One major reason pass-throughs have grown in popularity is their tax treatment.18 While C-corporations face both an entity-level tax (the corporate income tax of 21 percent) and a shareholder-level tax on dividends (20 percent if “qualified” and received by a high-income investor) and capital gains (20 percent if sold by a high-income investor after holding longer than one year),19 pass-throughs only face one level of tax. This tax has historically been lower than the combined C-corporation rate, even for those owners in the highest marginal income tax rate bracket (currently 37 percent).20

In fact, one analysis of partnerships in 2011 estimated that those businesses face an average effective tax rate of just 15.9 percent, largely because partnerships in the finance sector can classify much of their income as capital gains and can deduct various expenses and losses. Considering that the Tax Cuts and Jobs Act of 2017 lowered taxes for pass-through firms, this number is likely even lower today.

How does the rise of pass-throughs contribute to U.S. economic inequality?

Owners of pass-through businesses tend to be White, male, and older—demographic groups that already earn more than their non-White, female, and younger peers. They also tend to be high-wealth individuals: In 2023, it is estimated that 20 percent of the top 1 percent’s total assets are in “private businesses,” a category that largely overlaps with pass-throughs. This amounts to 53 percent of all private business assets.21

Pass-through owners not only tend to come from wealthy backgrounds but also tend to have high incomes. A Congressional Research Service analysis from 2011 finds that 63 percent of pass-through income was earned by taxpayers with an adjusted gross income higher than $250,000, and 32 percent was earned by individuals with an AGI of more than $1 million. The Joint Committee on Taxation estimates that the top 0.01 percent earned 35 percent of its total income via pass-throughs in 2019, whereas the bottom 90 percent received just 9 percent of its income via pass-throughs. An academic analysis of 2011 tax returns finds that 69 percent of partnership income and 67 percent of S-corporation income accrued to the top 1 percent (those making more than $361,034) that year.22 (See Figure 4.)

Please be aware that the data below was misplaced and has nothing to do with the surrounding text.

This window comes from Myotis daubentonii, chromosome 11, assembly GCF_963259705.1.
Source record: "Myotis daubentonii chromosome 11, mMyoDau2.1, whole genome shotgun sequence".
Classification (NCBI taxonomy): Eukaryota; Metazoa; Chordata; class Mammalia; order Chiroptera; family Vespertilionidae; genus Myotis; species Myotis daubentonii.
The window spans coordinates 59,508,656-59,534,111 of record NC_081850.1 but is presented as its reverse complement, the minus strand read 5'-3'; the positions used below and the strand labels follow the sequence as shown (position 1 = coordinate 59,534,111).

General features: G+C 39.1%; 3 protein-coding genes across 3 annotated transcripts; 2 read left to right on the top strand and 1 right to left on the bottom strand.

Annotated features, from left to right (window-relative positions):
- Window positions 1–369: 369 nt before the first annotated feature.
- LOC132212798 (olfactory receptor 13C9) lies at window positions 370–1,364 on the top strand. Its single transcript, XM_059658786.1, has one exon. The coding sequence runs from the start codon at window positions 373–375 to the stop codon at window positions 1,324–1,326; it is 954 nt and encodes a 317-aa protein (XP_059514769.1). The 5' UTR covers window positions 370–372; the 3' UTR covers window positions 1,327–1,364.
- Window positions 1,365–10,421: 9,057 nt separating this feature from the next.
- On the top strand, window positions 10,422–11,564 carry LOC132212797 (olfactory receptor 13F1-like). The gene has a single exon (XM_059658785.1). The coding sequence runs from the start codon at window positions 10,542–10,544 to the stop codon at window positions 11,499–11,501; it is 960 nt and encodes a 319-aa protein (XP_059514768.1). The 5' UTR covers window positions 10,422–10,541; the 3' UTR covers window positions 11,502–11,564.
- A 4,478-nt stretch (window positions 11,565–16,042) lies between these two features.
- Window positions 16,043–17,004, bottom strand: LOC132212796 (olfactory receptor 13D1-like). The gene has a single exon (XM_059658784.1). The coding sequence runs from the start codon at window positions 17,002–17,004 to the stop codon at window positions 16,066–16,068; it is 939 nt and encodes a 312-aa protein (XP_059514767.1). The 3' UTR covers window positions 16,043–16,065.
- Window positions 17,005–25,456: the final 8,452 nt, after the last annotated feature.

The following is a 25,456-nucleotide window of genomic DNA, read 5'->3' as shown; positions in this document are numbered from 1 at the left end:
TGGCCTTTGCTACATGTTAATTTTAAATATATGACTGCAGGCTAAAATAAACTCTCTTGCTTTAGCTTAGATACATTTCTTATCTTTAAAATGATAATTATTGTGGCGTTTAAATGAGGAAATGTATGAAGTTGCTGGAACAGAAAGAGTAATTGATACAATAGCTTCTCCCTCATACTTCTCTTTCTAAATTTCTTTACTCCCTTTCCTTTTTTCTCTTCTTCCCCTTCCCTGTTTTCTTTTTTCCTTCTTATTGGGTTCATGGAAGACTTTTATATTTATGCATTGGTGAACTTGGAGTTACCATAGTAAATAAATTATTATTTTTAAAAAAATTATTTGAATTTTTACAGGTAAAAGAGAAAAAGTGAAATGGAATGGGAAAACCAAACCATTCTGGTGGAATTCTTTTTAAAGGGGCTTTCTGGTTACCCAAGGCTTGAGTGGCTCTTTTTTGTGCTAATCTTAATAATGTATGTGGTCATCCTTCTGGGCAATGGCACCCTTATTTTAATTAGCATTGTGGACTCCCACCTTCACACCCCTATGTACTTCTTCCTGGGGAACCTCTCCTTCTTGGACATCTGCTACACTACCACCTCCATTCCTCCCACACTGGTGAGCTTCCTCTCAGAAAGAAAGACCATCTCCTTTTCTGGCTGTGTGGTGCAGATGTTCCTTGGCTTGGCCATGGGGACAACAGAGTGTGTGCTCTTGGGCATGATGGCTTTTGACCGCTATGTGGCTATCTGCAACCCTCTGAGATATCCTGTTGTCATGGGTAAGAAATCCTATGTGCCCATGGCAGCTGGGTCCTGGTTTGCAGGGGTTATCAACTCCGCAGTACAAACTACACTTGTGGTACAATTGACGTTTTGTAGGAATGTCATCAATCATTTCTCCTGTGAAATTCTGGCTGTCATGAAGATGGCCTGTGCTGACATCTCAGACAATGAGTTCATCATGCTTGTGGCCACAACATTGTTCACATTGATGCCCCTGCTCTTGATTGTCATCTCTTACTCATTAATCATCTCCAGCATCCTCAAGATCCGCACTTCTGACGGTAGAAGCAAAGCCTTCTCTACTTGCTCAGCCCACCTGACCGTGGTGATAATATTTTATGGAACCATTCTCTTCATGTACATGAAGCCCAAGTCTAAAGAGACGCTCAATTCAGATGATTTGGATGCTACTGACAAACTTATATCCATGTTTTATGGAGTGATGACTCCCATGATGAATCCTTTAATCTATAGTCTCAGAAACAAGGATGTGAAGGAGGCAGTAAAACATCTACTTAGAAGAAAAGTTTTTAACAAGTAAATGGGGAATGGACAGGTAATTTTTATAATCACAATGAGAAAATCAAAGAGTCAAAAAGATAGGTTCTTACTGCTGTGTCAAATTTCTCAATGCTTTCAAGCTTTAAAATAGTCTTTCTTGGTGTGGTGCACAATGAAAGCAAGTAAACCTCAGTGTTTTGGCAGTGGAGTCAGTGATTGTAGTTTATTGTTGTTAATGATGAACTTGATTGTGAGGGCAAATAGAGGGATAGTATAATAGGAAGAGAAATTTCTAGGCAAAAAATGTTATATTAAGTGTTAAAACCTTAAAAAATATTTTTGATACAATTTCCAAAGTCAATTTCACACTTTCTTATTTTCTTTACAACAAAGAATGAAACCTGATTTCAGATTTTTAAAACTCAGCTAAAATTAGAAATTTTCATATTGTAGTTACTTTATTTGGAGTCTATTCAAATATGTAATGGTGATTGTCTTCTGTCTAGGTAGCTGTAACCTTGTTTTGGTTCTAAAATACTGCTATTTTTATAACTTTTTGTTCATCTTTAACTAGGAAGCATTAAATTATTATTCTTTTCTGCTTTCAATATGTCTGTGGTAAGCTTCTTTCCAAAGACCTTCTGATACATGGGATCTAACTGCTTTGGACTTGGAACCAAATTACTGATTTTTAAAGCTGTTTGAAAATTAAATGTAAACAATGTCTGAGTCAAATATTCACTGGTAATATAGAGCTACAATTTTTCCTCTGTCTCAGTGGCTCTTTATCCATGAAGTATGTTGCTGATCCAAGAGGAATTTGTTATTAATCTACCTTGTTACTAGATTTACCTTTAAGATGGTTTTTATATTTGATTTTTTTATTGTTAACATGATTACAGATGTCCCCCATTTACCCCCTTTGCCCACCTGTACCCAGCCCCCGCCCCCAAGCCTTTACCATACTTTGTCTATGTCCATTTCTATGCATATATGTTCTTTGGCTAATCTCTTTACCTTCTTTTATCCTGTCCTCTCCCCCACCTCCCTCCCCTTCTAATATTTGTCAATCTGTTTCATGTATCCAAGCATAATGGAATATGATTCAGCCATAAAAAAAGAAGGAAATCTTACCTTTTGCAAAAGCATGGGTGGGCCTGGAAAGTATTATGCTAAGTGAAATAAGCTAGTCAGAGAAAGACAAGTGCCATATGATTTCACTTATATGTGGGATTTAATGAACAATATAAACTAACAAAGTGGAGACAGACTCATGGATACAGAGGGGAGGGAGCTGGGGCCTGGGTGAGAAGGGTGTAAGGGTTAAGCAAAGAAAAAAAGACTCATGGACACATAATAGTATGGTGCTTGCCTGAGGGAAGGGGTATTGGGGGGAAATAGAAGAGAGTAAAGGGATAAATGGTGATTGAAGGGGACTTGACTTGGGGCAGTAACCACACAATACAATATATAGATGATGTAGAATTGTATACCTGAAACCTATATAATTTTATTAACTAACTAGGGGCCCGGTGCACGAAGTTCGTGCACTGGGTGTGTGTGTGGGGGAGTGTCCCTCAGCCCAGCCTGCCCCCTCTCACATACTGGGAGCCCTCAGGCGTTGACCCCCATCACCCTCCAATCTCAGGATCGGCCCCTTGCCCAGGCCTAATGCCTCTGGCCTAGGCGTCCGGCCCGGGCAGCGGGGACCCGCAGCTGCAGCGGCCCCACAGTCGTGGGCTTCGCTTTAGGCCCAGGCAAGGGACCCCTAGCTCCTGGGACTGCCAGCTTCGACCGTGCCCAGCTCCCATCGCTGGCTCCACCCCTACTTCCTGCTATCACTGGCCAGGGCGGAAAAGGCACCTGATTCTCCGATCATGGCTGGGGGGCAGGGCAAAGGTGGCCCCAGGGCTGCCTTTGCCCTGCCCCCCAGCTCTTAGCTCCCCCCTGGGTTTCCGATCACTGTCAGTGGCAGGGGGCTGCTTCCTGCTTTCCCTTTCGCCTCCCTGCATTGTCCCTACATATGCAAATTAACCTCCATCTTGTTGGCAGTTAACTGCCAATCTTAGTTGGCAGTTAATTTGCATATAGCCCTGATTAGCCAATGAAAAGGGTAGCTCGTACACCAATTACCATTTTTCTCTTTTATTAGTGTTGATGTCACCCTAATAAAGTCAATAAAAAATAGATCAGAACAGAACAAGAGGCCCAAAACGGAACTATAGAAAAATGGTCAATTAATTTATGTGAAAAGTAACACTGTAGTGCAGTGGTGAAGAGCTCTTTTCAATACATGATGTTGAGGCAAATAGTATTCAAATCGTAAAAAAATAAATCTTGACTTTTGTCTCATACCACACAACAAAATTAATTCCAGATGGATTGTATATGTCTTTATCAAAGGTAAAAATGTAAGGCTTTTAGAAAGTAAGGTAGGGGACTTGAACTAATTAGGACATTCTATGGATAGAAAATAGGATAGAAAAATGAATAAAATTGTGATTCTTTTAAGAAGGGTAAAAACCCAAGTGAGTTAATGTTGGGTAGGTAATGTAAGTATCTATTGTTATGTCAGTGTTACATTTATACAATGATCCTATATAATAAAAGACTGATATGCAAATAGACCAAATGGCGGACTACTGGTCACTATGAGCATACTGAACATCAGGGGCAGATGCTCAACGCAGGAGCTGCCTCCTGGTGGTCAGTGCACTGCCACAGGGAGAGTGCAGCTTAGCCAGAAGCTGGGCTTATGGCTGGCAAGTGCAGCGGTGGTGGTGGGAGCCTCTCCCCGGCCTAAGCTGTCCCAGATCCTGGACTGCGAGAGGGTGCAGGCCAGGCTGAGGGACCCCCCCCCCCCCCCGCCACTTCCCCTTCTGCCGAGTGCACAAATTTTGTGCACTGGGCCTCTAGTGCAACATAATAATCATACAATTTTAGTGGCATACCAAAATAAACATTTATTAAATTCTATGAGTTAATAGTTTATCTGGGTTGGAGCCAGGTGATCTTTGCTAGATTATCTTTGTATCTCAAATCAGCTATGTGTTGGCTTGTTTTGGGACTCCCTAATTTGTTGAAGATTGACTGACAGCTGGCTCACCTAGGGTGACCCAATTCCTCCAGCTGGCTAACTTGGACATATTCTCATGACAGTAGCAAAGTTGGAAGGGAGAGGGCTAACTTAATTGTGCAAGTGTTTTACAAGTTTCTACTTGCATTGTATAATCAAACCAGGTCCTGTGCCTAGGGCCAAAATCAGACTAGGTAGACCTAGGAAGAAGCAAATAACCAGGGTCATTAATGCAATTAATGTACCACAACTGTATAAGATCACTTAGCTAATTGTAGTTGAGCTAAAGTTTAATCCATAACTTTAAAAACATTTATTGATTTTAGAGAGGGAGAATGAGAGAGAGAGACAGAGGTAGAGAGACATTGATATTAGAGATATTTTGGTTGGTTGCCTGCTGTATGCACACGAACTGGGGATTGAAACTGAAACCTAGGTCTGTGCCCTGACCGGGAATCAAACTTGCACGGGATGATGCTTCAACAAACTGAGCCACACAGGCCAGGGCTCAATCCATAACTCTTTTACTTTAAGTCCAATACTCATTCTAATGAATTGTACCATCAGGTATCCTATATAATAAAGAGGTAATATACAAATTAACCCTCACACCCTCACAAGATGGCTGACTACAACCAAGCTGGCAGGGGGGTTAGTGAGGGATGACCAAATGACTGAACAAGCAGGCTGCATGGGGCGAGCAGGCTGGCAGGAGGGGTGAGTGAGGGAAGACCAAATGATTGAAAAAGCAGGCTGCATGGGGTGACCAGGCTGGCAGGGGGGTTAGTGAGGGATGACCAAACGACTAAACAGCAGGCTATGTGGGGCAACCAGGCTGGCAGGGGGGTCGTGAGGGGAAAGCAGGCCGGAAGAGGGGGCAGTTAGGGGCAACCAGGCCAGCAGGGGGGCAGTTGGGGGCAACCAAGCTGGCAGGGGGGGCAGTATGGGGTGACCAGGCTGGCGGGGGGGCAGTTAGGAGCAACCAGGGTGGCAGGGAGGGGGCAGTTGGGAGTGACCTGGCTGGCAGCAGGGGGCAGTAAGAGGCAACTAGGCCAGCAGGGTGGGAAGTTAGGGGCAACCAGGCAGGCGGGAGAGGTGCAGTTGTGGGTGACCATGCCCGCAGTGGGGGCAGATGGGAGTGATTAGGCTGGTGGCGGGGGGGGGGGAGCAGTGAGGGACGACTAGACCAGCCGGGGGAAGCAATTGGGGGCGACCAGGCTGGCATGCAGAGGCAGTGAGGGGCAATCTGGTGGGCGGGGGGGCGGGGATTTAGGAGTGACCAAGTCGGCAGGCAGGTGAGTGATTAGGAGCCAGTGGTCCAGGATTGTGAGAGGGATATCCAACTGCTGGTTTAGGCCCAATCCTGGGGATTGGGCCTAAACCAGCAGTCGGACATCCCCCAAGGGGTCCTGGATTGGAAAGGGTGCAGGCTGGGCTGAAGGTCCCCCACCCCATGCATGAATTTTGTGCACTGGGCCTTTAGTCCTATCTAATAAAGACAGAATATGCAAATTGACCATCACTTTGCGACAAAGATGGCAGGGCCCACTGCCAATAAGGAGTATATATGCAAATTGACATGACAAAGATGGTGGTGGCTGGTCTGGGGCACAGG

Figure 4

Share of income type accruing to tax-filing unites in the top 1 percent of U.S. adjusted gross income, 2011

Before 1986, most profitable firms were organized as C-corporations. After the tax reform of 1986, however, rich business owners began converting to—or began new firms as—pass-throughs to take advantage of the lower tax on owners.

Not surprisingly, then, the rise of pass-throughs has contributed to an explosion in income inequality in the United States, as the rich earn more and pay less in taxes. One rigorous analysis from researchers at Princeton University, the University of Chicago, the University of California, Berkeley, and the U.S. Treasury Department finds that 52 percent of the increase in the income share going to the top 1 percent between 1985 and 2021 came in the form of higher pass-through business income.

In other words, if pass-through income had stayed at its 1985 level, the top 1 percent’s income share would be up just 5.55 percentage points, compared to 1985, from 9.09 percent to 14.64 percent. Instead, the top income share skyrocketed 11.61 percentage points over that period, from 9.09 percent to 20.7 percent. (See Figure 5.)

Figure 5

The share of income accruing to the top 1 percent in actuality, compared to if the income flow to pass-throughs had not increased from 1985 levels